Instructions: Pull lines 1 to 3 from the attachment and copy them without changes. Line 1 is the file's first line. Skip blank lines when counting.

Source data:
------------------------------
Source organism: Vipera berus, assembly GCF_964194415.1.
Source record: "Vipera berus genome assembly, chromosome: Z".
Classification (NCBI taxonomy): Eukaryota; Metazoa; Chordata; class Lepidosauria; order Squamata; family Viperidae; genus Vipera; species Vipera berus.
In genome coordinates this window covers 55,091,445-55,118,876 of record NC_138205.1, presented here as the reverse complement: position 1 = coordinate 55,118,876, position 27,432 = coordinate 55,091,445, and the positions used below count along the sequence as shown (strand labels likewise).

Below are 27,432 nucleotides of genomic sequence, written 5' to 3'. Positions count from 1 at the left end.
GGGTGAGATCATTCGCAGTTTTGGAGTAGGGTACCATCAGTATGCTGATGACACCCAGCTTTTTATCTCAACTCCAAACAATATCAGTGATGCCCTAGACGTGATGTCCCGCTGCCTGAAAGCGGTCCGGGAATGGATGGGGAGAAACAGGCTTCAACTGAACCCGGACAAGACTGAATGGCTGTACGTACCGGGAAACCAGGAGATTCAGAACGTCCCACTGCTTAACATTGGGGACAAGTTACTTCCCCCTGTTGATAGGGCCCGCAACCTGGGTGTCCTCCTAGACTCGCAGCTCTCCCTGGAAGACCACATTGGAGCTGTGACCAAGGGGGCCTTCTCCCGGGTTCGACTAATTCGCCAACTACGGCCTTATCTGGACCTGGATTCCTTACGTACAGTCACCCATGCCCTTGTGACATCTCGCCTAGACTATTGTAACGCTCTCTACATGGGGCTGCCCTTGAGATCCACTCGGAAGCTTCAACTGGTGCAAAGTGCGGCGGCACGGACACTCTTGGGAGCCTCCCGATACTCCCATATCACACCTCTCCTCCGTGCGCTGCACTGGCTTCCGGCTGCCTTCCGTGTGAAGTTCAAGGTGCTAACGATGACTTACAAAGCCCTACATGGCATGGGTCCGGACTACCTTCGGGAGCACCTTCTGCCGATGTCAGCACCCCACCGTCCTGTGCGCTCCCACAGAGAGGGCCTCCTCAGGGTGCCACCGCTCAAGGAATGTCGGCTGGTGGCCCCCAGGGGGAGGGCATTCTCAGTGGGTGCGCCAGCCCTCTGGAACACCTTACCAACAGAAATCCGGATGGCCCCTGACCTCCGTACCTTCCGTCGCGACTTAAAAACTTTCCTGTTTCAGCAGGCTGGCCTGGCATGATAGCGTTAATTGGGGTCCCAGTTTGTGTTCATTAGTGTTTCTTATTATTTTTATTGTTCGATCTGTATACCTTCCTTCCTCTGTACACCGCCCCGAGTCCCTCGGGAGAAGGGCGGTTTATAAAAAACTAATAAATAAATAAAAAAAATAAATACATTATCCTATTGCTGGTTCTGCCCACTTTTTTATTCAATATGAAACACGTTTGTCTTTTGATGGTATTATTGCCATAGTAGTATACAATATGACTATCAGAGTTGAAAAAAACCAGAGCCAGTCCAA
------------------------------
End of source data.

Source organism: Vipera berus, assembly GCF_964194415.1.
Source record: "Vipera berus genome assembly, chromosome: Z".
Classification (NCBI taxonomy): Eukaryota; Metazoa; Chordata; class Lepidosauria; order Squamata; family Viperidae; genus Vipera; species Vipera berus.